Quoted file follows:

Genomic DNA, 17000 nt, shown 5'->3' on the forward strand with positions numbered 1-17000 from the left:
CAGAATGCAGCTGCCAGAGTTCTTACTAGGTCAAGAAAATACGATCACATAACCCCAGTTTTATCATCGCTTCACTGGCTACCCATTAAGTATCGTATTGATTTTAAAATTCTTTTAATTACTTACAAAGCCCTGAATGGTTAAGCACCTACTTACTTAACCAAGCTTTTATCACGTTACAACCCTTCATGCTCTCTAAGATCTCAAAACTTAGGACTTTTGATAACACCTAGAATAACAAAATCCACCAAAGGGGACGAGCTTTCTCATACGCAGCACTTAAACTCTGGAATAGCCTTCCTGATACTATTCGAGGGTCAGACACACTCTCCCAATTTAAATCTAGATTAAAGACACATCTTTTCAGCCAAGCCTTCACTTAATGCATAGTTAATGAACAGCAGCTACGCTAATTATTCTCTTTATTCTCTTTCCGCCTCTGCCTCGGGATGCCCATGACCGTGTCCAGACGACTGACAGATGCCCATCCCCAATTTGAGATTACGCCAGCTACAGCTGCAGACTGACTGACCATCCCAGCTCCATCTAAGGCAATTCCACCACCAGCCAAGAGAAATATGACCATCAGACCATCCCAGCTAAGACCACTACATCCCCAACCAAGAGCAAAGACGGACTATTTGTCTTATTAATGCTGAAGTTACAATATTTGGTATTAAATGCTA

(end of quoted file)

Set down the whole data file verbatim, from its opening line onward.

Genomic DNA, 17000 nt, shown 5'->3' on the forward strand with positions numbered 1-17000 from the left:
CAGAATGCAGCTGCCAGAGTTCTTACTAGGTCAAGAAAATACGATCACATAACCCCAGTTTTATCATCGCTTCACTGGCTACCCATTAAGTATCGTATTGATTTTAAAATTCTTTTAATTACTTACAAAGCCCTGAATGGTTAAGCACCTACTTACTTAACCAAGCTTTTATCACGTTACAACCCTTCATGCTCTCTAAGATCTCAAAACTTAGGACTTTTGATAACACCTAGAATAACAAAATCCACCAAAGGGGACGAGCTTTCTCATACGCAGCACTTAAACTCTGGAATAGCCTTCCTGATACTATTCGAGGGTCAGACACACTCTCCCAATTTAAATCTAGATTAAAGACACATCTTTTCAGCCAAGCCTTCACTTAATGCATAGTTAATGAACAGCAGCTACGCTAATTATTCTCTTTATTCTCTTTCCGCCTCTGCCTCGGGATGCCCATGACCGTGTCCAGACGACTGACAGATGCCCATCCCCAATTTGAGATTACGCCAGCTACAGCTGCAGACTGACTGACCATCCCAGCTCCATCTAAGGCAATTCCACCACCAGCCAAGAGAAATATGACCATCAGACCATCCCAGCTAAGACCACTACATCCCCAACCAAGAGCAAAGACGGACTATTTGTCTTATTAATGCTGAAGTTACAATATTTGGTATTAAATGCTA